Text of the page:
Life in the world's biggest refugee camp, at Dadaab, Kenya, means subsisting on the bare essentials. But people still try to live as normally as they can, writes the World Food Programme's Steve Ryan.

Children playing in a puddle in Dadaab refugee camp Kenya (Getty)

When I left my comfortable ITN office in London and started working with the UN World Food Programme in Dadaab, Kenya - "the world's largest refugee camp" - I quickly realised how ignorant I was.

How can someone walk from Somalia to here without any food? Why are people starving and yet there are so many goats everywhere? What do you actually give to people?

If you're lucky enough to find the small food handouts on the way, you just might make it.

The relatively rich and poor live side by side in every city; here is no different.

Basic commodities to sustain life. If it's too nice, as one aid worker warned me, there's no motivation to move on.

The boy was illiterate and innumerate. He didn't know how many drinks we'd taken, what it said on the crumpled notes we handed him.

My initial view was tainted by observers who criticise the UN. But a modern take on the "great game" aside, what does "aid" really mean?

Even in my short time here, I see that this is an incredibly complex undertaking. I've smelt the dust kicked up when transporting huge quantities of food over thousands of kilometres, constantly balancing the weight of the truck against the sand under its wheels.

I've watched relief workers calculate how to sustain the long-term refugees and yet still save those just arrived.

I've listened to nutritionists debating how to deliver the required minimum of 2,100 calories per person per day.

And I've shared the heat, albeit briefly, with thousands of refugees being finger-printed and given ration cards which enable them to claim supplies depending on family size.

The needs of fewer "family size 10s" are weighed against the numerous lone beneficiaries at the huge food distribution centres, which are secured behind coils of razor wire. Each kilogram of food is painstakingly accounted for, each movement reported back to Nairobi.

It is a significant feat, and I cannot help but be deeply impressed by the team here.

The Dadaab Refugee Camp
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In north-eastern Kenya, the Dadaab camp is home to over 340,000 refugees, mainly from Somalia. It was initially meant for just 90,000.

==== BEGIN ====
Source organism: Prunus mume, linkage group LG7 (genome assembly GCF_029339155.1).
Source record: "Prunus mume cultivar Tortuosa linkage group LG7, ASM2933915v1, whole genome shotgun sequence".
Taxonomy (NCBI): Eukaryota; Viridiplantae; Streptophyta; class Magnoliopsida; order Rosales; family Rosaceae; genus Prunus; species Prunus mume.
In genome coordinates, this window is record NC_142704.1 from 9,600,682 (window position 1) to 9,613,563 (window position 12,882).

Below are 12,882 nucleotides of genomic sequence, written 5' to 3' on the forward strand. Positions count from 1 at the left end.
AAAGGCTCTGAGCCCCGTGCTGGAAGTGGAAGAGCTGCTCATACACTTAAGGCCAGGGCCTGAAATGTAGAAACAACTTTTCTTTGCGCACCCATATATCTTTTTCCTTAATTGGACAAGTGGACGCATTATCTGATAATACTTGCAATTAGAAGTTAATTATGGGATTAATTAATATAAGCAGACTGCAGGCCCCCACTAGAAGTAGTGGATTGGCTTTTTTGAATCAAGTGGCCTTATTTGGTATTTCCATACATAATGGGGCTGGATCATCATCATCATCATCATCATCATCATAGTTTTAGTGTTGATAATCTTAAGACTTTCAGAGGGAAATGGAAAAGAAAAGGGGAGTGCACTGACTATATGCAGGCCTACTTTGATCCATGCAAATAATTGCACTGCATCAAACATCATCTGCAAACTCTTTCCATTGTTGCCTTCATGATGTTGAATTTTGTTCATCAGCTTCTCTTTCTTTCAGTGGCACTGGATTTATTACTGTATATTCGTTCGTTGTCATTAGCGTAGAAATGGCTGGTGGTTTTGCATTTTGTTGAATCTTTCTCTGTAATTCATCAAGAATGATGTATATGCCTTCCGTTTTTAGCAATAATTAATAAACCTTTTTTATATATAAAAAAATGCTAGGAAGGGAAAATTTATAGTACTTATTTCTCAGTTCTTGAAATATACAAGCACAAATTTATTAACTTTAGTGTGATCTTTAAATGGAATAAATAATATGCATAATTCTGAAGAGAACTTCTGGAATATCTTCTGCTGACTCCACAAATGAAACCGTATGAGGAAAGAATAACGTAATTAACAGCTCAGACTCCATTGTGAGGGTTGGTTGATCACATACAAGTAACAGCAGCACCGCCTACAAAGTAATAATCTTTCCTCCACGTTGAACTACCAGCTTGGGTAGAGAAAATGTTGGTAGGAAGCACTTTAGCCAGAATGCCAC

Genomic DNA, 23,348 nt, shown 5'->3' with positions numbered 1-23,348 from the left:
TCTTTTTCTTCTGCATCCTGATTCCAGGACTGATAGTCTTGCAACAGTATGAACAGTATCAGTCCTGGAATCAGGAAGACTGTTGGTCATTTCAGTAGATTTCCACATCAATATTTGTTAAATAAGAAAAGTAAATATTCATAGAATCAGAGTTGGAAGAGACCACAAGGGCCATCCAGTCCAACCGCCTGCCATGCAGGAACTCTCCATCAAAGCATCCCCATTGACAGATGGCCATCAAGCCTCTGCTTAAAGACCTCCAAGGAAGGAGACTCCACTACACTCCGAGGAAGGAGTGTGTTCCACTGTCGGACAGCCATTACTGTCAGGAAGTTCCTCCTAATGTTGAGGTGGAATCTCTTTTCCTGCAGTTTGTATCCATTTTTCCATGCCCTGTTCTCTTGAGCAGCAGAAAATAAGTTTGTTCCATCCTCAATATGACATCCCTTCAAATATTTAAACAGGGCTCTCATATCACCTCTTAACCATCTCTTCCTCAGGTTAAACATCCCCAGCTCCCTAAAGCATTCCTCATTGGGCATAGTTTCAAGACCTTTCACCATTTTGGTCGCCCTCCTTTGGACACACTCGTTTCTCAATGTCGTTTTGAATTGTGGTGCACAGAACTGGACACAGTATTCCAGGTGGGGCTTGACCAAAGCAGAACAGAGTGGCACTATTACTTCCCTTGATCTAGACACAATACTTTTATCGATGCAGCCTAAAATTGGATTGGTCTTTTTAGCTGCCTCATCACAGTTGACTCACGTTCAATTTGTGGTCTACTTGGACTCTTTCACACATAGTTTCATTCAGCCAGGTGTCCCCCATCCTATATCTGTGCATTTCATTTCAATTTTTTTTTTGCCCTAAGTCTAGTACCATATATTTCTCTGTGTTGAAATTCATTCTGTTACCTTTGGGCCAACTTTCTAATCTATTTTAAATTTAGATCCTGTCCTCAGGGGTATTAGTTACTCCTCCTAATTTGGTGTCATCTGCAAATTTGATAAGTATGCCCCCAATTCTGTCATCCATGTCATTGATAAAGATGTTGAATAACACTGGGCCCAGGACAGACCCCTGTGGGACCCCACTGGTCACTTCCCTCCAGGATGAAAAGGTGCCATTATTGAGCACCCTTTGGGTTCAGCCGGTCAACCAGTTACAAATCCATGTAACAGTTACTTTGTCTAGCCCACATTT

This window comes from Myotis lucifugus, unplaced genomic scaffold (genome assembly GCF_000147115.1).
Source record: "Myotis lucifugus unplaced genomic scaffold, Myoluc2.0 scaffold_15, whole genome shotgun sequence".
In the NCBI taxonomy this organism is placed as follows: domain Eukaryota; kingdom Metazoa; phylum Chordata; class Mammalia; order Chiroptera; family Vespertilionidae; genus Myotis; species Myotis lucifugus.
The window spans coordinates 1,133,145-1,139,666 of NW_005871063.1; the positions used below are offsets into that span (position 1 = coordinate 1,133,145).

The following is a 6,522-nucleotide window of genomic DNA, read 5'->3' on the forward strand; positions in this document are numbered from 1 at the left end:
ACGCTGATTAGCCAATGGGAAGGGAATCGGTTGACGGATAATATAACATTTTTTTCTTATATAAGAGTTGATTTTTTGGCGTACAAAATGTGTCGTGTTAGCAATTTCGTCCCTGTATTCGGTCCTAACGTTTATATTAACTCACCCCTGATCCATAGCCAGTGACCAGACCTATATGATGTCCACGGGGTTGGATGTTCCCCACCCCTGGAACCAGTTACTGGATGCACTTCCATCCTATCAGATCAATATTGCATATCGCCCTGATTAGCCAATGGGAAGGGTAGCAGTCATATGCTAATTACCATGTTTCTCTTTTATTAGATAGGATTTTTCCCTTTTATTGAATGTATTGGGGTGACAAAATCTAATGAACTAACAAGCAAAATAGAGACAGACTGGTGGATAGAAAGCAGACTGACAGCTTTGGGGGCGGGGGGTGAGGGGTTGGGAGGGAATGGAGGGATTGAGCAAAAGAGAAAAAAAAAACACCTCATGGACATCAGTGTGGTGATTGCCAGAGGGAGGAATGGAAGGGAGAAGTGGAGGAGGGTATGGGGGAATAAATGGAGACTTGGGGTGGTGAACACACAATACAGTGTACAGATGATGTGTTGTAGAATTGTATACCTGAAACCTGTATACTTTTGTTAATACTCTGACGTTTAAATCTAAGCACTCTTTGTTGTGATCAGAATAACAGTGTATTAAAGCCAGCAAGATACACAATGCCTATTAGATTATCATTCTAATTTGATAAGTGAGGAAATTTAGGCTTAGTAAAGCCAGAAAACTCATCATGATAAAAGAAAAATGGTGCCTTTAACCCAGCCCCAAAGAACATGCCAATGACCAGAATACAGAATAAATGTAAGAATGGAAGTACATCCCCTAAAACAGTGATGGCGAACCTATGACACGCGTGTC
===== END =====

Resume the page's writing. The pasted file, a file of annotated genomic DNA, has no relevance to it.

- Around 200-300 new arrivals come to the camp every day, many of them escaping the civil war in neighbouring Somalia.
- The camps have existed since 1991 and were meant to be a temporary solution to the Somali refugee situation.
- Since the start of the recent drought affecting the Horn of Africa, there has been a significant increase in the number of people arriving at the camp so an extension had to be built in summer 2011.

A man prepares a meal at the Dadaab refugee camp in Kenya (Reuters)

Some memories will stay with me, I hope, for a long time. But these have also posed new questions.

We stopped our vehicle to buy some lukewarm drinks from a young roadside entrepreneur sat on a coolbox. The boy was illiterate and innumerate, he didn't know how many drinks we'd taken, what it said on the crumpled notes we handed him or even what giving change meant.

In the end we left slightly more refreshed in the 40 degree sunshine, and he had money in his pocket. But I couldn't help feeling that despite his valiant efforts, his future was not certain.

How could we help him? What's the story behind a simple entry in a reception centre log book: "unaccompanied child"?

We often hear about the "dignity" or "desperation" of refugees. These descriptions are accurate, but I also see people just getting on with things.

There are technical criteria for what we term a famine (a mortality rate of two deaths in 10,000 people per day, acute malnutrition rates of 30 per cent or higher, and at least 20 per cent of households facing extreme food shortages with a limited ability to cope). But if a crisis lasts 20 years, then it is no longer really a crisis.

What I see are people trying to live their lives as normally as they can - but it's life at the edge. It's different to a long queue at a supermarket checkout which used to make me curse under my breath.

Next time I'm lucky enough to be in one, I'll remember these moments and put the literal meaning of "life" back into perspective.

Steve Ryan is a security consultant with the World Food Programme